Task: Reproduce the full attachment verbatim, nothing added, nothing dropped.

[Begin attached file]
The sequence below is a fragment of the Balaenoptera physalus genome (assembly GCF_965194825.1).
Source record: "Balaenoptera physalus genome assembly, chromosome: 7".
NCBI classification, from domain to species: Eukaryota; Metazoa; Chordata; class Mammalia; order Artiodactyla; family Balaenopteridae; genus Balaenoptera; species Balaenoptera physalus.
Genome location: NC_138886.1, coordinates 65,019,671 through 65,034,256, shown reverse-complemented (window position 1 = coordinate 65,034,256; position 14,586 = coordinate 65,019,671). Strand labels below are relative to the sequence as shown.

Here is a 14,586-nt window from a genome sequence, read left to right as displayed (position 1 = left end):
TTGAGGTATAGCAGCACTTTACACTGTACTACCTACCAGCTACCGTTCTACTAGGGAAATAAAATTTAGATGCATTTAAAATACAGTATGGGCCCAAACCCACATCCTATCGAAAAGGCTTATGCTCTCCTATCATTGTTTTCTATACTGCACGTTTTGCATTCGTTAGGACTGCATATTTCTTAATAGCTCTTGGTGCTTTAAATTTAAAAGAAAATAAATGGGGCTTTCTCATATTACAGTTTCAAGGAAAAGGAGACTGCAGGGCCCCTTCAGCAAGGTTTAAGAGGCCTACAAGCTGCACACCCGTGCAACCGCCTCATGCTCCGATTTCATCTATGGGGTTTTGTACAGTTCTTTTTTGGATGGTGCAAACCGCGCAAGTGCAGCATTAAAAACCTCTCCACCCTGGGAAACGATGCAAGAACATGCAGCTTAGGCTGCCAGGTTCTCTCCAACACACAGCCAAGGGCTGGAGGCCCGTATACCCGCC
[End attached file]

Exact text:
The sequence below is a fragment of the Balaenoptera physalus genome (assembly GCF_965194825.1).
Source record: "Balaenoptera physalus genome assembly, chromosome: 7".
NCBI classification, from domain to species: Eukaryota; Metazoa; Chordata; class Mammalia; order Artiodactyla; family Balaenopteridae; genus Balaenoptera; species Balaenoptera physalus.
Genome location: NC_138886.1, coordinates 65,019,671 through 65,034,256, shown reverse-complemented (window position 1 = coordinate 65,034,256; position 14,586 = coordinate 65,019,671). Strand labels below are relative to the sequence as shown.

Here is a 14,586-nt window from a genome sequence, read left to right as displayed (position 1 = left end):
TTGAGGTATAGCAGCACTTTACACTGTACTACCTACCAGCTACCGTTCTACTAGGGAAATAAAATTTAGATGCATTTAAAATACAGTATGGGCCCAAACCCACATCCTATCGAAAAGGCTTATGCTCTCCTATCATTGTTTTCTATACTGCACGTTTTGCATTCGTTAGGACTGCATATTTCTTAATAGCTCTTGGTGCTTTAAATTTAAAAGAAAATAAATGGGGCTTTCTCATATTACAGTTTCAAGGAAAAGGAGACTGCAGGGCCCCTTCAGCAAGGTTTAAGAGGCCTACAAGCTGCACACCCGTGCAACCGCCTCATGCTCCGATTTCATCTATGGGGTTTTGTACAGTTCTTTTTTGGATGGTGCAAACCGCGCAAGTGCAGCATTAAAAACCTCTCCACCCTGGGAAACGATGCAAGAACATGCAGCTTAGGCTGCCAGGTTCTCTCCAACACACAGCCAAGGGCTGGAGGCCCGTATACCCGCC